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Testimony resumes for a fourth day today in the La Crosse, Wisconsin murder trial of Todd Kendhammer. Prosecutors allege he killed his wife, Barbara, then made up a story about a freak car accident to explain his wife’s injuries. The defendant told authorities that a pipe fell off a truck, crashed through the windshield of the car he was driving, and that his wife, who was in the passenger seat, was struck by the pipe, flailed around, and was severely injured. Barbara Kendhammer later died at the hospital.
First responders and the state’s key witness, a medical examiner, testified previously.
Yesterday, deputy medical examiner Sandra Carlson testified that she knew Barbara Kendhammer because their daughters were friends. Kendhammer told her that a rash below his wife’s neck might have been from when he poked at her to “get her to wake up.” He said he didn’t shake her because he “didn’t want to jar her neck.” He further said that the lacerations at the base of her skull could have come from when he had to basically drag her out of the car, but he “wasn’t quite sure.” The jury asked Carlson why she didn’t exclude herself from the autopsy due to knowing the family. Carlson responded that she wasn’t close enough with the Kendhammers to consider it real relationship and therefore concluded that no conflict existed.
Investigator Fritz Leinfelder of the La Crosse County Sheriff’s Department played a three-and-a-half-hour recording of an interview with the defendant. Leinfelder said he had already interviewed concluded that Kendhammer was lying about what he was up to the day of the incident, but Leinfelder also admitted he had some of his own story incorrect. The recording covered the Kendhammer family plans the day of the incident, family finances, and what the defendant claimed happened. Kendhammer’s story remained consistent as a whole; however, because Leinfelder and another officer kept asking him the same questions over and over, Kendhammer did start to speculate about things he repeatedly said he didn’t know.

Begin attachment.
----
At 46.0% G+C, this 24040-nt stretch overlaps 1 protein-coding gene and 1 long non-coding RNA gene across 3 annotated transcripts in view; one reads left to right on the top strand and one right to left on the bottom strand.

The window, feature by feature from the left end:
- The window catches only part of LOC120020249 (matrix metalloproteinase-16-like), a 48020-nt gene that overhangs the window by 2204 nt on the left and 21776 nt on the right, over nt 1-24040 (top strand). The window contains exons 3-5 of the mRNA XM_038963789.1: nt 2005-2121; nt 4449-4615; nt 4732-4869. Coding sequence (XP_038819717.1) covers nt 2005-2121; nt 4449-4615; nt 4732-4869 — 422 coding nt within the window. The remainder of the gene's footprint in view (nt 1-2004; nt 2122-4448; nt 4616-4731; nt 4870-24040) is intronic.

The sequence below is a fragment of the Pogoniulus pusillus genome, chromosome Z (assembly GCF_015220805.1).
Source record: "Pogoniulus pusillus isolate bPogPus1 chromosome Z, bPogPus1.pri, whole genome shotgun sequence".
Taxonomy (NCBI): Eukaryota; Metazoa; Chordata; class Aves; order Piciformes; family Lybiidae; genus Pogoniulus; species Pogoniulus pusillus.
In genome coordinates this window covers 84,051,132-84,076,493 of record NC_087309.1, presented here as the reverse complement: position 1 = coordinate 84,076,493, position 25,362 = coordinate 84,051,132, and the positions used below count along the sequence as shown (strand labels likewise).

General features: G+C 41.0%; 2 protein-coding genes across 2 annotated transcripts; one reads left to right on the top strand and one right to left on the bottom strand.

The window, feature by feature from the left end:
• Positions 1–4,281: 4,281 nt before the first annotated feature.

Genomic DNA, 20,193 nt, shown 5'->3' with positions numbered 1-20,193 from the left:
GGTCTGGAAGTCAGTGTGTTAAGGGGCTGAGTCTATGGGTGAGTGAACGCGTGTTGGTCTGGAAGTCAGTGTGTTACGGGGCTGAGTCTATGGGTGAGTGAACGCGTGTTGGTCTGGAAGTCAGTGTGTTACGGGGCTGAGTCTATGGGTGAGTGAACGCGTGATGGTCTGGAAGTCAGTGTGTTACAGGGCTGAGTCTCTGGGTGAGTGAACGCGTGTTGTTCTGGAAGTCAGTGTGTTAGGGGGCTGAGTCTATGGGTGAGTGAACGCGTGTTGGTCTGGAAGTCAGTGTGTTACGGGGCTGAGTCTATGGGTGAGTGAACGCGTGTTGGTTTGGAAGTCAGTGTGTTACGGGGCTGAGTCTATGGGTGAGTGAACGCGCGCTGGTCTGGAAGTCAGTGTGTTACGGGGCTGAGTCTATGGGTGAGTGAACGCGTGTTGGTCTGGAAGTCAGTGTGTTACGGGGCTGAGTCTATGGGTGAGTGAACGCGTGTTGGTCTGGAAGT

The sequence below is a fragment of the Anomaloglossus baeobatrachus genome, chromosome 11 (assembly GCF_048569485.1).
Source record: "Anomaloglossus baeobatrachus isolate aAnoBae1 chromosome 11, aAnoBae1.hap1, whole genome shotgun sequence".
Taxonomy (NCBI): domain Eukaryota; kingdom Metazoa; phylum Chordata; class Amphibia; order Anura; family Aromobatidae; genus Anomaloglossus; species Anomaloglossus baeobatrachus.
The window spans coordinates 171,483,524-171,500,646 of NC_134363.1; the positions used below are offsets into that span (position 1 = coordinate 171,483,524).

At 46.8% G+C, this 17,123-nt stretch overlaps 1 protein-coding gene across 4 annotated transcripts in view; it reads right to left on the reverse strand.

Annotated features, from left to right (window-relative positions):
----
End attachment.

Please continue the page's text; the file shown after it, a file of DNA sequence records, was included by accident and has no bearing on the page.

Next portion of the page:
Richard Amundsen, a sheriff’s department investigator, introduced more security camera footage from businesses in the general vicinity of where the incident happened. He reviewed footage plus or minus about a half an hour from when the pipe is said by the defendant to have struck his windshield. Investigators have been unable to spot the truck which the defendant vaguely described as carrying the pipe, but defense attorneys pointed out that if the truck was making deliveries to local homes, the window of footage reviewed by the investigators wouldn’t have caught the truck, anyway. The defense also pointed out that there are other ways to get to the scene of the incident. Had the truck used those other routes, it would have avoided any security cameras, and there would be no video record of its movement.
Capt. John Zimmerman, the lead investigator, took the stand again to talk about Google GPS plots from Kendhammer’s cell phone. He also discussed a press release his department sent to local news agencies about what happened. In it, he asked anyone who was in the vicinity of the incident to call his office if they saw anything “suspicious.” Nowhere in the press release did he elicit the public’s help in searching for a truck, which was vaguely described by the defendant, which could have dropped a pipe.
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